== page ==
CITY COUNCIL GIVES GREEN LIGHT TO GARDEN SUITES, GROWING HOUSES OPTIONS IN TORONTO
Today, Toronto City Council expanded permissions to allow residents to build garden suites on residential properties in the city.
A garden suite is a housing unit, usually located in the backyard of an existing house, but separate and detached from the main house. Garden suites, like laneway suites, are generally smaller than the main house on the lot. Garden Suites are often a way to create homes for family members – parents, grandparents or adult children – or can be used as rental housing units.
Through the adoption of the Official Plan and Zoning Bylaw amendments, Council has put the policies in place to increase the supply and type of housing available in the city. The new policies and zoning requirements will allow garden suites to be permitted on properties in most residential zones across Toronto.
The report adopted today also adds the term “Garden Suites” to the definition of “infill housing”, in Toronto Municipal Code Chapter 519 (Infill Construction, Public Notice).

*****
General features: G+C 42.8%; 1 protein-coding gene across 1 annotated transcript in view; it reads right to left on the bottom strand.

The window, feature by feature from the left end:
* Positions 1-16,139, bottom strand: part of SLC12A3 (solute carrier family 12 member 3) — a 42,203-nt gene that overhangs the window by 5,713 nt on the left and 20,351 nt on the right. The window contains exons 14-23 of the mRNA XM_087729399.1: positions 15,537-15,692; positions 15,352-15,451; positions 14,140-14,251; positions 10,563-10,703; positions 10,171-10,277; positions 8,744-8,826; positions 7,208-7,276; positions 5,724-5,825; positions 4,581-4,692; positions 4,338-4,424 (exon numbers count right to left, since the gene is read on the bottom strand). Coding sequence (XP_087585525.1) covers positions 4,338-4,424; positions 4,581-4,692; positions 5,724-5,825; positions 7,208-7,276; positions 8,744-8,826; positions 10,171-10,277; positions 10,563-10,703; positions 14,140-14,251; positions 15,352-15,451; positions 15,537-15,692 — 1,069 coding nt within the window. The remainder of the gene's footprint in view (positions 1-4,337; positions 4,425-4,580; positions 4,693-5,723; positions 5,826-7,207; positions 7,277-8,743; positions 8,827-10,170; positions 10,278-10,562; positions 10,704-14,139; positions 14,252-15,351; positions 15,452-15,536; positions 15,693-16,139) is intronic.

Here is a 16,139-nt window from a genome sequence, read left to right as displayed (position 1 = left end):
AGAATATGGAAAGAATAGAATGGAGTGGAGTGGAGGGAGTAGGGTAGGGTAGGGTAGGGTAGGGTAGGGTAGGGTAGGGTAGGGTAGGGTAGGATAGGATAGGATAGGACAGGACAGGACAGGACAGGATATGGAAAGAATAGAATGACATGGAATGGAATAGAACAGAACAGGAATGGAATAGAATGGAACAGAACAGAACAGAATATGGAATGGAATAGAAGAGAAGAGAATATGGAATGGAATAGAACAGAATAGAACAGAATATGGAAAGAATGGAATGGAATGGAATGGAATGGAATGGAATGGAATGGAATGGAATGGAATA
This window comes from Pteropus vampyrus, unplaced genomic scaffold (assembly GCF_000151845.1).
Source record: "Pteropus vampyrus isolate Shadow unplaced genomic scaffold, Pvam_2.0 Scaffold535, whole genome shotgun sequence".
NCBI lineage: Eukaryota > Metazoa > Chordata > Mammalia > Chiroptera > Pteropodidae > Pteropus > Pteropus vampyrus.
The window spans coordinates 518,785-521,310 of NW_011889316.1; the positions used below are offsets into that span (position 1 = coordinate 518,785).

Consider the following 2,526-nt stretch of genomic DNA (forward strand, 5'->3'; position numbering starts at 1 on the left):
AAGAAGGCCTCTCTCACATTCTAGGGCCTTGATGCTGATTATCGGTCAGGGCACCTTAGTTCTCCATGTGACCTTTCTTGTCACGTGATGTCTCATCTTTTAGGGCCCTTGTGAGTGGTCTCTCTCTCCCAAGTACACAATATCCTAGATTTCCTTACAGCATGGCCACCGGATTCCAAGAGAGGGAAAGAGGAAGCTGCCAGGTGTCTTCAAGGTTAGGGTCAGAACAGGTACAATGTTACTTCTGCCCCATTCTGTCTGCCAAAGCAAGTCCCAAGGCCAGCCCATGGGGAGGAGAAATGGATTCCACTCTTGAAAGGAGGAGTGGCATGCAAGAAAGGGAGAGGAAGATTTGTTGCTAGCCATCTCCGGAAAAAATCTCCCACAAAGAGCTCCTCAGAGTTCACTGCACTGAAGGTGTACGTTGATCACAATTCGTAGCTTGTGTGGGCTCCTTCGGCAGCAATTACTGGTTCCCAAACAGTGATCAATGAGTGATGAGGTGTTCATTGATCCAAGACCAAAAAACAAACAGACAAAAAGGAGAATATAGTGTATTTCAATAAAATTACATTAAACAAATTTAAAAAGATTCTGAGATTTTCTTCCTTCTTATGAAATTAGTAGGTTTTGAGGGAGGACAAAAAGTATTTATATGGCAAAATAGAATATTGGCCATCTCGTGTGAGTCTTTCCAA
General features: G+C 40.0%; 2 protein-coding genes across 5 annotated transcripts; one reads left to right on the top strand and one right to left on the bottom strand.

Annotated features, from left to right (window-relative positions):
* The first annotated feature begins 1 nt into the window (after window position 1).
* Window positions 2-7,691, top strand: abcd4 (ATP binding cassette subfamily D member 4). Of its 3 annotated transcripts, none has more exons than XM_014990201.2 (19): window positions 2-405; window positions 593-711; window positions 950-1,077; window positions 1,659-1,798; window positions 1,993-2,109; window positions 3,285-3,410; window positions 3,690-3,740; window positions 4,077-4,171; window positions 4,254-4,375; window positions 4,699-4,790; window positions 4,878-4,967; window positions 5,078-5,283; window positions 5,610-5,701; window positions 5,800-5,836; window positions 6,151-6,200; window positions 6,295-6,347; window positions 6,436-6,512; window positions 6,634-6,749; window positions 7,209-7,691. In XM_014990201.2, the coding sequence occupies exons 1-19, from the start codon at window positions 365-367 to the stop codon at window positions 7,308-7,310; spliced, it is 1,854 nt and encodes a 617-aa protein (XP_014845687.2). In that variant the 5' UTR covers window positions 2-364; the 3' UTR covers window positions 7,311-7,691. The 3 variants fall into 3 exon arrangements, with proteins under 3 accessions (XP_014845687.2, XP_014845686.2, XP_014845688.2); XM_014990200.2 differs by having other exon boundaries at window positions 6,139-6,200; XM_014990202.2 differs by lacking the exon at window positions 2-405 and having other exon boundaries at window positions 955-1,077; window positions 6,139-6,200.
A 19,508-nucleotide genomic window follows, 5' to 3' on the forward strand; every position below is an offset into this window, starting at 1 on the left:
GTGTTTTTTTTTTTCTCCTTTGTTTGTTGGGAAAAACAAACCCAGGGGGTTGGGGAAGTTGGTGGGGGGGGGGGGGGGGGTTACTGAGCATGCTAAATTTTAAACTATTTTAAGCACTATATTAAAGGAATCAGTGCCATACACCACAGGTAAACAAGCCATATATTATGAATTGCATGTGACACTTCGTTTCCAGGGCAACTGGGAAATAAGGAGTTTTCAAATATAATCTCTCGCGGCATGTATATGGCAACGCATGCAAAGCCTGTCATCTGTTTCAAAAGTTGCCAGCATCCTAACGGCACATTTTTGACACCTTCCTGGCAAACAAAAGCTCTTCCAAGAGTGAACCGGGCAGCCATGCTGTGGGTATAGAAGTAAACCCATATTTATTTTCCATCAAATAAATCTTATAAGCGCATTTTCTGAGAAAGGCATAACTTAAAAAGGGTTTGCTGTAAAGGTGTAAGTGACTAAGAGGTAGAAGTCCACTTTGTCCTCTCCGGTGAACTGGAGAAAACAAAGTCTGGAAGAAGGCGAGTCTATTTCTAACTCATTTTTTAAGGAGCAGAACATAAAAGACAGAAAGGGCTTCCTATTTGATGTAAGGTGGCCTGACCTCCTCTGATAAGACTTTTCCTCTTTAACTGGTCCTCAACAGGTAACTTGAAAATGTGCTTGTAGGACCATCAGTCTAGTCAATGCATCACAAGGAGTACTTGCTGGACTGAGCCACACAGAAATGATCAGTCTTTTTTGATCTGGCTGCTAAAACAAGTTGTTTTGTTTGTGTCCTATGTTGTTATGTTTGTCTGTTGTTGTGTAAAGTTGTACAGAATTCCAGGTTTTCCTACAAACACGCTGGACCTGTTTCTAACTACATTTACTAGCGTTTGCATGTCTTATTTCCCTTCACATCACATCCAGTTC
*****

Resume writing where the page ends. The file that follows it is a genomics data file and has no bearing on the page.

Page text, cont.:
With this amendment, people submitting a building permit application to build a Garden Suite will be required to post a public notice on the property. This move also facilitates the collection of data and monitoring of garden suites by the Toronto Building and City Planning divisions, similar to laneway suite construction.
The report also outlines the rationale for the proposed separation distance between the main house and garden suite and its relationship to maximum permitted height. It also includes a description of the monitoring process for garden suites and the requirement for reporting back to the committee after either the 200th permit for a garden suite has been issued or after two years, whichever comes first.
As part of the City’s adopted regulations for garden suites, issues related to privacy, shadowing, parking requirements, and protecting trees and green spaces are also addressed. City staff gathered input from the public and industry stakeholders about how to best allow the construction of garden suites in Toronto while considering these important matters.
Subsections 16(3) and Section 35.1 of the Planning Act require cities in Ontario to include Official Plan policies and Zoning Bylaw requirements to allow detached accessory housing units, such as garden suites and laneway suites, on properties with detached, semi-detached, and townhouse buildings.
Prior to Council’s adoption of this report, secondary suites were permitted city-wide within a detached house, semi-detached house, or rowhouse. However, only properties next to a public lane allowed an additional residential unit within an ancillary building, known as a laneway suite.
The Official Plan and Zoning Bylaw amendments for garden suites allow for the construction of an additional residential unit on residential properties that are not located on a public lane, in accordance with the requirements of the Planning Act.